Florida, Colorado take on Kansas in fight over $427M Air Force contract

Lawmakers from three states are in a high-stakes fight over a $427 million Air Force contract to build light planes for the Afghan military.

The fight pits Brazil’s Embraer, Sierra Nevada Corp. and lawmakers from Florida and Colorado, where the 20 planes are now set to be built, against the Kansas delegation and losing bidder Beechcraft, an aerospace firm based in Wichita, Kan. At stake are about 1,400 jobs.

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Beechcraft and the Kansas lawmakers say the company’s bid was cheaper and that the Air Force is siding with a foreign company over a U.S. defense firm. Beechcraft filed a protest of the bid with the Government Accountability Office (GAO), which is now reviewing it. It has also launched a federal lawsuit seeking to undo the contract.

“When it comes to producing aircraft that will help Americans come home from Afghanistan, the U.S. Air Force today concluded that America’s 'best interest' now rests on the shoulders of Brazil,” Beechcraft said in a statement earlier this month.

Embraer and Sierra Nevada say that the foreign preference argument from Beechcraft is nonsense, because the planes will be built at a new Embraer plant in Jacksonville, Fla. The avionics package would be constructed at Sierra Nevada's Centennial, Colo., facility.

Sens. Pat Roberts (R-Kan.) and Jerry Moran (R-Kan.) and Rep. Mike Pompeo (R-Kan.) have written Defense Secretary Chuck Hagel two letters this month over the contract.

In the first, they asked for a “thorough, compelling explanation” for the decision, arguing that the consequences of the award to the U.S. industrial base were “staggering.”

“While the U.S. aviation manufacturing industry continues to recover, now is the time to invest in U.S. jobs and manufacturing and not abroad,” the Kansas lawmakers wrote.

Four Florida lawmakers, Sens. Marco Rubio (R-Fla.) and Bill Nelson (D-Fla.) and Reps. Ander Crenshaw (R-Fla.) and Corrine Brown (D-Fla.), responded that it was important to provide Afghanistan with the light air support aircraft “without delay.”

“We know that you understand the urgency of this situation and we applaud the determination of the Air Force to move forward with this program despite numerous delays,” the lawmakers wrote to Hagel. “Please know that we stand ready to assist in any manner to ensure that these aircraft reach our warfighters and partners on the ground in Afghanistan without delay.”

A second round of letters was sparked after the Air Force lifted a Stop Work Order due to the review, which prompted Embraer to sign a lease on a new Jacksonville, Fla., assembly facility.

Beechcraft filed a lawsuit in the Court of Federal Claims to contest the Air Force’s decision, and the Kansas delegation urged Hagel to “personally reevaluate this decision and reinstate the Stop Work Order.”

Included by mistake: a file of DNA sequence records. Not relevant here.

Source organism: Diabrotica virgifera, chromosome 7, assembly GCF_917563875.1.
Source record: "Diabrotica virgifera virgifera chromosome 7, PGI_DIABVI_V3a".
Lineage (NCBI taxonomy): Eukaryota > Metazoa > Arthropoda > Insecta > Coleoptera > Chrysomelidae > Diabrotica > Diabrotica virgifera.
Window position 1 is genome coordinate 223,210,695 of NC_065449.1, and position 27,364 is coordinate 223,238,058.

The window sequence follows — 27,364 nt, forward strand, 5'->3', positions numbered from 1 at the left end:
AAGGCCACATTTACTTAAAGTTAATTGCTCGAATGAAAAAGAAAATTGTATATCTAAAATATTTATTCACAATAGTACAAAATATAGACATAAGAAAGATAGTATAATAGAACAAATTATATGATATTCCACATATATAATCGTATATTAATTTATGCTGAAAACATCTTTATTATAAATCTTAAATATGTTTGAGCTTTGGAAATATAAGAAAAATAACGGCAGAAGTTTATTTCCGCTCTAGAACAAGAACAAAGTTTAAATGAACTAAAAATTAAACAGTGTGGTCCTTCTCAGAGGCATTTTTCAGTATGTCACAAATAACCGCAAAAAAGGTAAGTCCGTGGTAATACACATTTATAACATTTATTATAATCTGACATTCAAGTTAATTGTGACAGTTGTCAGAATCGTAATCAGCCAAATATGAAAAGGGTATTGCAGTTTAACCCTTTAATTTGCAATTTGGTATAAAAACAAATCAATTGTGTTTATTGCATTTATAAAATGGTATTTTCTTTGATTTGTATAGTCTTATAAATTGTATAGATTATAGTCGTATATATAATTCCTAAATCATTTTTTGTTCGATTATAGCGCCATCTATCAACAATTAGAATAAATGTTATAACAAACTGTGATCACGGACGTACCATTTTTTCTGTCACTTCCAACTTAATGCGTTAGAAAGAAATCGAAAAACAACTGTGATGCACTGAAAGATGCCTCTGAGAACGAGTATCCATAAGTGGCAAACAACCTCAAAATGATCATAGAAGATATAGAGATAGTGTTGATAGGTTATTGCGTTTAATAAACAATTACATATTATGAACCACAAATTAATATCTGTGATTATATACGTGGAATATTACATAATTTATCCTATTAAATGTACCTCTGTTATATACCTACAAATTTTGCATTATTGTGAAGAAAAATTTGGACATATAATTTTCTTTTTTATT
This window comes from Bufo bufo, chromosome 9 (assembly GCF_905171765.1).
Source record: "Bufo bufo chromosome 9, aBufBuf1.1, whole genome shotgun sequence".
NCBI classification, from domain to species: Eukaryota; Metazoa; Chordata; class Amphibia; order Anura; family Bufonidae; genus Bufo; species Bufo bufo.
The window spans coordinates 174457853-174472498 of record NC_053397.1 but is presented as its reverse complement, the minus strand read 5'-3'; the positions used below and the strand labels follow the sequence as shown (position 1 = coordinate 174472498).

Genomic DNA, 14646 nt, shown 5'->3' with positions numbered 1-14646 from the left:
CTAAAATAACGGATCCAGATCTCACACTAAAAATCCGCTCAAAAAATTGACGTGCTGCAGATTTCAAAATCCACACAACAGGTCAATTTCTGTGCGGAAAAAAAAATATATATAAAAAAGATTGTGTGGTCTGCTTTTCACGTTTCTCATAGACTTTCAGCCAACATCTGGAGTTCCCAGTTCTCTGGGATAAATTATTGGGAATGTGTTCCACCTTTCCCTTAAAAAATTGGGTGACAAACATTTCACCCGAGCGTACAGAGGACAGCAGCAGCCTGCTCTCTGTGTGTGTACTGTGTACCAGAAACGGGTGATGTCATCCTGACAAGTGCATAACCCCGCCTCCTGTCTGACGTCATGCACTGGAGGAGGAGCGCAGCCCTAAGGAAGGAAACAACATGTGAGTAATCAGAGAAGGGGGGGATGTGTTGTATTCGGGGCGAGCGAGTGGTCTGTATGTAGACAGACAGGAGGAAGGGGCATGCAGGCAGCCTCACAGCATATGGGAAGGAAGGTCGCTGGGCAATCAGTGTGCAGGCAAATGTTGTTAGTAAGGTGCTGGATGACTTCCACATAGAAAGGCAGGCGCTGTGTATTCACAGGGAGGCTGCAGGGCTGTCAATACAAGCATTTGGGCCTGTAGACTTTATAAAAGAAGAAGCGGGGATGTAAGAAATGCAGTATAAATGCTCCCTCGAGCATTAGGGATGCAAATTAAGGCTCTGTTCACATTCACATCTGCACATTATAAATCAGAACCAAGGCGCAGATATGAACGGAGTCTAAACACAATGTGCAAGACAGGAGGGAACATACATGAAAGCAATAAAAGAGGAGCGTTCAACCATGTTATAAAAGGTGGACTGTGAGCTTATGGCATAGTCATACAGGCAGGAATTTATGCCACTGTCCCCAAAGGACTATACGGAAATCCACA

“To proceed with a contract that may not stand up before the GAO is a waste of taxpayer dollars and an affront to good governance,” the Kansas lawmakers said.

This time, the delegation from Colorado, one of the states where Sierra Nevada has facilities, responded with a letter to Hagel sent on Monday.

“It is our strong opinion that the Air Force’s decision to select the SNC/Embraer team was well founded and should be upheld without additional delays,” wrote Sens. Mark Udall (D-Colo.) and Michael Bennet (D-Colo.) and Rep. Mike Coffman (R-Colo.).

This is the second time Beechcraft has protested the contract being awarded to Sierra Nevada and Embraer.

The Air Force canceled the first winning bid last year after Beechcraft said it was unfairly disqualified. The Air Force decided it had documentation problems with the contract and required both companies to make new bids.

Embraer’s A-29 Super Tucano was chosen again last month over Beechcraft’s AT-6.

The politics surrounding the contract award go beyond U.S. soil, too. Brazil is in the process of selecting a contractor for a multibillion-dollar fighter contract in which U.S.-based Boeing is one of the finalists.

Brazil’s president raised the contract dispute last year with President Obama during a visit to the White House.

The stakes are also high for Beechcraft, which was formerly Hawker Beechcraft before recently emerging from bankruptcy.

“I think what makes this relatively small program a lightning rod is the fact that if Beechcraft loses, it could be the end of the road for the company,” said Loren Thompson, a defense analyst at the Lexington Institute who consults for several defense firms.

“Beechcraft is one of the few surviving aircraft companies in Wichita, which used to be one of the world’s largest concentrations of aircraft technologies.”